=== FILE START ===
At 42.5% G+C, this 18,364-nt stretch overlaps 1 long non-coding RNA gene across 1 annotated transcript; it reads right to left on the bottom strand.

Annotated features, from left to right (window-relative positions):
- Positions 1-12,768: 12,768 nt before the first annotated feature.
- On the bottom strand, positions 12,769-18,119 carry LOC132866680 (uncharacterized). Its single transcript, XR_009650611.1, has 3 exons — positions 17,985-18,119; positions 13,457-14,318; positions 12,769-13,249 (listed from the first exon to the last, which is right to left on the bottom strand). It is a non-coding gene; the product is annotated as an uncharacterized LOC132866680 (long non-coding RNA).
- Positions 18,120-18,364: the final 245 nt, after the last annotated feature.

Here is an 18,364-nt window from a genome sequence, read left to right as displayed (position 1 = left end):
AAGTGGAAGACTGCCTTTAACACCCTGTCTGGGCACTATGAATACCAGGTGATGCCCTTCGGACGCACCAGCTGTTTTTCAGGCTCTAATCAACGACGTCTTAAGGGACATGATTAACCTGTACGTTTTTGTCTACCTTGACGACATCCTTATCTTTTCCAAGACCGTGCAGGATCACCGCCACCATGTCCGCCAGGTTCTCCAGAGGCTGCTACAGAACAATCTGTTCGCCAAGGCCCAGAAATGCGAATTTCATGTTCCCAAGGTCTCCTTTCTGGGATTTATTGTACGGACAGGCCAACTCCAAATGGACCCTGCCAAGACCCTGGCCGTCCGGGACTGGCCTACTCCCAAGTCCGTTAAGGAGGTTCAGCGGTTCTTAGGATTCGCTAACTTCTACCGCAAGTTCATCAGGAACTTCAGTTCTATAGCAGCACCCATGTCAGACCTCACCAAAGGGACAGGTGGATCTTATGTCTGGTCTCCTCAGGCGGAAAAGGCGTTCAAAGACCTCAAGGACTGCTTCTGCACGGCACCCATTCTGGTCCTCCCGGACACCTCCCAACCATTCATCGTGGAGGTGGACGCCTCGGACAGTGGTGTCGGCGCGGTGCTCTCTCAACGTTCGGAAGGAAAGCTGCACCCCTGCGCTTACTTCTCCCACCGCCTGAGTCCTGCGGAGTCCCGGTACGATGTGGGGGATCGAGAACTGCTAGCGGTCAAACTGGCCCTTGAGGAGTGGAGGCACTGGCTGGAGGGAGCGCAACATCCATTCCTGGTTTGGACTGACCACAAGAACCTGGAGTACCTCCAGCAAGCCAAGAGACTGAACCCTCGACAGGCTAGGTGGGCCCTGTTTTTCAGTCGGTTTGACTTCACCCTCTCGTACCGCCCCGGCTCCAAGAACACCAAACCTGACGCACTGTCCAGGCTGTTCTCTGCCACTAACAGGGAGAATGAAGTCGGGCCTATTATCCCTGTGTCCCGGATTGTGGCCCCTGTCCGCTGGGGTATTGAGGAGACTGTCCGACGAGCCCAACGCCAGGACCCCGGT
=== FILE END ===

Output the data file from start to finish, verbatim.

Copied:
At 42.5% G+C, this 18,364-nt stretch overlaps 1 long non-coding RNA gene across 1 annotated transcript; it reads right to left on the bottom strand.

Annotated features, from left to right (window-relative positions):
- Positions 1-12,768: 12,768 nt before the first annotated feature.
- On the bottom strand, positions 12,769-18,119 carry LOC132866680 (uncharacterized). Its single transcript, XR_009650611.1, has 3 exons — positions 17,985-18,119; positions 13,457-14,318; positions 12,769-13,249 (listed from the first exon to the last, which is right to left on the bottom strand). It is a non-coding gene; the product is annotated as an uncharacterized LOC132866680 (long non-coding RNA).
- Positions 18,120-18,364: the final 245 nt, after the last annotated feature.

Here is an 18,364-nt window from a genome sequence, read left to right as displayed (position 1 = left end):
AAGTGGAAGACTGCCTTTAACACCCTGTCTGGGCACTATGAATACCAGGTGATGCCCTTCGGACGCACCAGCTGTTTTTCAGGCTCTAATCAACGACGTCTTAAGGGACATGATTAACCTGTACGTTTTTGTCTACCTTGACGACATCCTTATCTTTTCCAAGACCGTGCAGGATCACCGCCACCATGTCCGCCAGGTTCTCCAGAGGCTGCTACAGAACAATCTGTTCGCCAAGGCCCAGAAATGCGAATTTCATGTTCCCAAGGTCTCCTTTCTGGGATTTATTGTACGGACAGGCCAACTCCAAATGGACCCTGCCAAGACCCTGGCCGTCCGGGACTGGCCTACTCCCAAGTCCGTTAAGGAGGTTCAGCGGTTCTTAGGATTCGCTAACTTCTACCGCAAGTTCATCAGGAACTTCAGTTCTATAGCAGCACCCATGTCAGACCTCACCAAAGGGACAGGTGGATCTTATGTCTGGTCTCCTCAGGCGGAAAAGGCGTTCAAAGACCTCAAGGACTGCTTCTGCACGGCACCCATTCTGGTCCTCCCGGACACCTCCCAACCATTCATCGTGGAGGTGGACGCCTCGGACAGTGGTGTCGGCGCGGTGCTCTCTCAACGTTCGGAAGGAAAGCTGCACCCCTGCGCTTACTTCTCCCACCGCCTGAGTCCTGCGGAGTCCCGGTACGATGTGGGGGATCGAGAACTGCTAGCGGTCAAACTGGCCCTTGAGGAGTGGAGGCACTGGCTGGAGGGAGCGCAACATCCATTCCTGGTTTGGACTGACCACAAGAACCTGGAGTACCTCCAGCAAGCCAAGAGACTGAACCCTCGACAGGCTAGGTGGGCCCTGTTTTTCAGTCGGTTTGACTTCACCCTCTCGTACCGCCCCGGCTCCAAGAACACCAAACCTGACGCACTGTCCAGGCTGTTCTCTGCCACTAACAGGGAGAATGAAGTCGGGCCTATTATCCCTGTGTCCCGGATTGTGGCCCCTGTCCGCTGGGGTATTGAGGAGACTGTCCGACGAGCCCAACGCCAGGACCCCGGT